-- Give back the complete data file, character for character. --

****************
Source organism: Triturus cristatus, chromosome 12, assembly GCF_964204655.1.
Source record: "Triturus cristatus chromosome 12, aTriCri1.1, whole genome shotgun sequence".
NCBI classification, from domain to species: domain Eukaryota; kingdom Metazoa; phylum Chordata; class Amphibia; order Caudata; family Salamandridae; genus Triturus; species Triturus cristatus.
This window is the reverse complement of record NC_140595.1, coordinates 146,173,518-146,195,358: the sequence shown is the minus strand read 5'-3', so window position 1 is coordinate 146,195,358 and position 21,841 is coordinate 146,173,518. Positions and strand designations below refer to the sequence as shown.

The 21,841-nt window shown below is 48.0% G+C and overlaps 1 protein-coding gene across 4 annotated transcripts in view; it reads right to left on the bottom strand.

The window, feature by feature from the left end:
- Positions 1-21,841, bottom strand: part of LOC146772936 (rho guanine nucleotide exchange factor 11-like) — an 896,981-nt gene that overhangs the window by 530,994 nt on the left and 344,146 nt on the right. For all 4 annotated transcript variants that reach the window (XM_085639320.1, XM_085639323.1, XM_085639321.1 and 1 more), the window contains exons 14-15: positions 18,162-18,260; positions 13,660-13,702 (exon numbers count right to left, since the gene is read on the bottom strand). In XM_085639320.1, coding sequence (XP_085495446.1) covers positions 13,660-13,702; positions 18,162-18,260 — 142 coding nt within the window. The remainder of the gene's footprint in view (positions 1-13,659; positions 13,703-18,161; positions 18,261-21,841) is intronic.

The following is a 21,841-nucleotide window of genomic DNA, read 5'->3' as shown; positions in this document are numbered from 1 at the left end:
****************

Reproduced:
Source organism: Triturus cristatus, chromosome 12, assembly GCF_964204655.1.
Source record: "Triturus cristatus chromosome 12, aTriCri1.1, whole genome shotgun sequence".
NCBI classification, from domain to species: domain Eukaryota; kingdom Metazoa; phylum Chordata; class Amphibia; order Caudata; family Salamandridae; genus Triturus; species Triturus cristatus.
This window is the reverse complement of record NC_140595.1, coordinates 146,173,518-146,195,358: the sequence shown is the minus strand read 5'-3', so window position 1 is coordinate 146,195,358 and position 21,841 is coordinate 146,173,518. Positions and strand designations below refer to the sequence as shown.

The 21,841-nt window shown below is 48.0% G+C and overlaps 1 protein-coding gene across 4 annotated transcripts in view; it reads right to left on the bottom strand.

The window, feature by feature from the left end:
- Positions 1-21,841, bottom strand: part of LOC146772936 (rho guanine nucleotide exchange factor 11-like) — an 896,981-nt gene that overhangs the window by 530,994 nt on the left and 344,146 nt on the right. For all 4 annotated transcript variants that reach the window (XM_085639320.1, XM_085639323.1, XM_085639321.1 and 1 more), the window contains exons 14-15: positions 18,162-18,260; positions 13,660-13,702 (exon numbers count right to left, since the gene is read on the bottom strand). In XM_085639320.1, coding sequence (XP_085495446.1) covers positions 13,660-13,702; positions 18,162-18,260 — 142 coding nt within the window. The remainder of the gene's footprint in view (positions 1-13,659; positions 13,703-18,161; positions 18,261-21,841) is intronic.

The following is a 21,841-nucleotide window of genomic DNA, read 5'->3' as shown; positions in this document are numbered from 1 at the left end: